NSA Chief Executive Phil Stocker says: “The NSA Sheep worrying survey 2021 highlighted the continued increase year on year of these devastating attacks and underlined the significant emotional cost experienced by farmers. Due to the pandemic there are more people with more time to walk dogs than in the past and dog ownership has increased markedly – all of which have added to an increased threat to livestock and livelihoods.
“The NSA welcomes this new Kept Animals Bill that we hope will strengthen legislation to support local police forces and rural crime teams in resolving and hopefully stopping these incidents. We look forward to continuing to work with Defra, and other interested organisations, to address the issue of dogs attacking sheep and other livestock, to change behaviours and attitudes for the good of all.”
Rob Taylor QPM, NPCC UK Livestock Lead said: “We first identified the devastation of a livestock attack by dogs back in 2013 when our dedicated Rural Crime Team was formed here in North Wales. The impact of such offences are truly awful, so we started the long journey to make a positive change.
“With our partners we have come a long way and the law change is the first step to preventing these attacks and to stop animals from being unnecessarily killed, including the dogs themselves. This is all about responsible dog ownership and education and enforcement are both vitally important, so this new law will really make the difference”
NFU welcomes new powers
Responding the new bill, the NFU has said that it will offer greater protection and be welcomed by farmers who have seen incidents increase over the past year. The changes follow years of NFU campaigning and has the support of the public, with nearly 20,000 people signing an open letter to support the legislation.
NFU deputy president Stuart Roberts said: “Dog attacks on livestock are horrific and can have a massive impact on farm businesses, both practically but also emotionally for a farming family. I’m pleased to see the government taking clear action to strengthen the law in this area to give police more powers and tackle a growing issue for farmers as dog ownership increases.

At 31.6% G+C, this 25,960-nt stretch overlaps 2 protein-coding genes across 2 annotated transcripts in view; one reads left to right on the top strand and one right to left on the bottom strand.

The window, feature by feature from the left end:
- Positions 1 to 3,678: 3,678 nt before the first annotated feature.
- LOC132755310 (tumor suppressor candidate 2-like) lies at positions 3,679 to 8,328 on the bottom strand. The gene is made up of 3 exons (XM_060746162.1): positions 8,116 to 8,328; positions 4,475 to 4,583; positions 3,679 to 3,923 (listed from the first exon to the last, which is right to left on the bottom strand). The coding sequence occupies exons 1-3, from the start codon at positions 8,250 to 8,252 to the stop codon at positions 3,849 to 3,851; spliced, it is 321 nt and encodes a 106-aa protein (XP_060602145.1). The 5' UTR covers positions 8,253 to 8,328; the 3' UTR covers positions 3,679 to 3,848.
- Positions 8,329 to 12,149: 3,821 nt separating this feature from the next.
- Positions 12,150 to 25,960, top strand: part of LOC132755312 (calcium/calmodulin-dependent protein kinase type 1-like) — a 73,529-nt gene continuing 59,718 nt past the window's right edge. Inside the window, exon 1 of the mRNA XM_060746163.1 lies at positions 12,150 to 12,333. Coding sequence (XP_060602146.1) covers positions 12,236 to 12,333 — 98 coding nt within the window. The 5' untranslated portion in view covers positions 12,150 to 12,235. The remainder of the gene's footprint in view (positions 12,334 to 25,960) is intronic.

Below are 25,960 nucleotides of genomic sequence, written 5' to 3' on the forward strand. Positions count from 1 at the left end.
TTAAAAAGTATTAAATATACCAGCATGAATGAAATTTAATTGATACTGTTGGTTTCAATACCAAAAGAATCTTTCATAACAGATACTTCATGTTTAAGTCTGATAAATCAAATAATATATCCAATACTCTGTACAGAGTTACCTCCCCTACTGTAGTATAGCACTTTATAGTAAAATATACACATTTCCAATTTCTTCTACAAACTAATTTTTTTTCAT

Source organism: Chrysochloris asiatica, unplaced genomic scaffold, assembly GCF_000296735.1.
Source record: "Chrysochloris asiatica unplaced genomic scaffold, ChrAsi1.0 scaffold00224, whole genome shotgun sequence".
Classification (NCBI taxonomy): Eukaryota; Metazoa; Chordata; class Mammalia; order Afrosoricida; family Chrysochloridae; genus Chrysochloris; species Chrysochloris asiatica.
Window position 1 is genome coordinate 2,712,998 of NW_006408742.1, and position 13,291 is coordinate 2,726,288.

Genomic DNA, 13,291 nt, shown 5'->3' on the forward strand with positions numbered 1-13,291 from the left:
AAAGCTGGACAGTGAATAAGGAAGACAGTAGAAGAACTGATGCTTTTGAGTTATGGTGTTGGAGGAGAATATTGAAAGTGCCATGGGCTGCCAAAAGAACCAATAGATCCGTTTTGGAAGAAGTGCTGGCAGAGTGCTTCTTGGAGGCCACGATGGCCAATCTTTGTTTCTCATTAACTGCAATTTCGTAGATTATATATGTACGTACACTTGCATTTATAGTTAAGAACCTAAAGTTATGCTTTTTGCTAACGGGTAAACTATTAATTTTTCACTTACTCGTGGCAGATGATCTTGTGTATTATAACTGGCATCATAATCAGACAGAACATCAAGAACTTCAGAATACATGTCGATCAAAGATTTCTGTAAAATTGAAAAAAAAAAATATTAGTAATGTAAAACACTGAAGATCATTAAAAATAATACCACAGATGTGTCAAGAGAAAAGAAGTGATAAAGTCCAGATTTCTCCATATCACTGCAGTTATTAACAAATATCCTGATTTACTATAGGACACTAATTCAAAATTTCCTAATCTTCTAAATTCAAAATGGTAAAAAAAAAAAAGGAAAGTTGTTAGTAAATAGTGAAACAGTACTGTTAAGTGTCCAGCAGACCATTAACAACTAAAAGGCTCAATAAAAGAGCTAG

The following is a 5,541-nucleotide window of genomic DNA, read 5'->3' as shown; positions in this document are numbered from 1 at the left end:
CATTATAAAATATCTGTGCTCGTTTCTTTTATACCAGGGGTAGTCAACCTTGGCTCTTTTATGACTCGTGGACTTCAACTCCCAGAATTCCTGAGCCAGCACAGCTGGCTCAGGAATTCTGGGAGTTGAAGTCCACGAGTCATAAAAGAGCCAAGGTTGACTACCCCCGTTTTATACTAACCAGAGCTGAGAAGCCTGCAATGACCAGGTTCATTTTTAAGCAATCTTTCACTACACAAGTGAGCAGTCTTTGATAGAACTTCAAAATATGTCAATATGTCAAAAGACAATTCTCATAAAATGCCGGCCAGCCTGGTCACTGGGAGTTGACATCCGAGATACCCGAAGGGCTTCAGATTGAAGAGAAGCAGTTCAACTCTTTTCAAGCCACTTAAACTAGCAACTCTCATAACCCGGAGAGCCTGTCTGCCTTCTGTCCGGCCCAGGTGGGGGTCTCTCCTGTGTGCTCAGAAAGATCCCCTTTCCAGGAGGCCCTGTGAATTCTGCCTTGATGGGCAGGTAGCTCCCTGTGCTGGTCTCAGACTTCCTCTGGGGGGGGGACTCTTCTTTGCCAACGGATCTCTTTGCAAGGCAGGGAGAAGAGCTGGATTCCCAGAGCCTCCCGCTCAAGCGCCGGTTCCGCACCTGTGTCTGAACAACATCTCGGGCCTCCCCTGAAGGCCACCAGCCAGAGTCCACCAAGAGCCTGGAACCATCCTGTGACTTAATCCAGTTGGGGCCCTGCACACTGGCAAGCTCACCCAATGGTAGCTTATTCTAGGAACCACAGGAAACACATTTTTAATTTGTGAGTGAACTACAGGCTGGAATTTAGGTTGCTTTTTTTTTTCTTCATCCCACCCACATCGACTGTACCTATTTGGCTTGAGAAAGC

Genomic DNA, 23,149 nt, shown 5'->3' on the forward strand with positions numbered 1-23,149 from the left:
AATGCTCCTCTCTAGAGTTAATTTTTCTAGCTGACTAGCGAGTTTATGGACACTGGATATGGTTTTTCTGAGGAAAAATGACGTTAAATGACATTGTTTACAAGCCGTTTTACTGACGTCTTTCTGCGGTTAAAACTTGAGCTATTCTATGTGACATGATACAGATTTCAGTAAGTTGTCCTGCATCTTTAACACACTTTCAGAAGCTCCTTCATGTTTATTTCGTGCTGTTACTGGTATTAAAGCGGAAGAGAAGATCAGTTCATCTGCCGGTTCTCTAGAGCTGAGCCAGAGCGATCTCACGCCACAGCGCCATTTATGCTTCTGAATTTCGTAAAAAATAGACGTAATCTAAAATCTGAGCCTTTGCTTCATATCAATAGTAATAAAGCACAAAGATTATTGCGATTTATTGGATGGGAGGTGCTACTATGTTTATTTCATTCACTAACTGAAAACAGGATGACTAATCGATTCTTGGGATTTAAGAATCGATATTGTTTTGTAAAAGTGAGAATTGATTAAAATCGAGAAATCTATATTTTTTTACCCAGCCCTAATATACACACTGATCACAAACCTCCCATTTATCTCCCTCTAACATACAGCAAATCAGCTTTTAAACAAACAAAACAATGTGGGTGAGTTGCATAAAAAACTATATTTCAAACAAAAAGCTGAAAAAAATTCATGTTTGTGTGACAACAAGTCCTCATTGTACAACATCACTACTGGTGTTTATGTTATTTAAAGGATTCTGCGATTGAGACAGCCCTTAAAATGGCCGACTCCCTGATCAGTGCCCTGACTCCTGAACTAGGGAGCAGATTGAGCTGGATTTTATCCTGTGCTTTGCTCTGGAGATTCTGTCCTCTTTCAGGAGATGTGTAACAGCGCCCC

“This is something the NFU and its members have been working on for many years and it has the support of the public too; nearly 20,000 people have voiced their support for changes to legislation.
“However, we would like to see the government go further in this area and implement increased fines. This can act as an appropriate deterrent and would also reflect the financial loss to the farm business as a result of an attack.
“We would also like to see a clear rule that dogs should always be on a lead around livestock. We believe the current wording that a dog has to be under ‘close control’ around livestock causes confusion for dog owners, farmers and the police.”
The bill also bans the export of live animals for fattening and slaughter, which raises questions of how government will ensure trade deals also meet these standards.
Mr Roberts said: “It’s clear that the government has ambitions to be a global leader in animal welfare, an objective we support, but I would urge them to carefully consider how requirements set at home will be balanced when striking new trade deals.
“While the ban on live exports was expected, it is concerning that the government is pursuing trade negotiations with countries that export large numbers of animals for fattening and slaughter.
“It’s imperative that if we set certain standards for British farmers, we ensure we do not undercut them in trade deals by imports that do not meet those same expectations. If we are to be a global leader in this area, we must hold our trading partners to the same standard and not simply offshore our consciences.”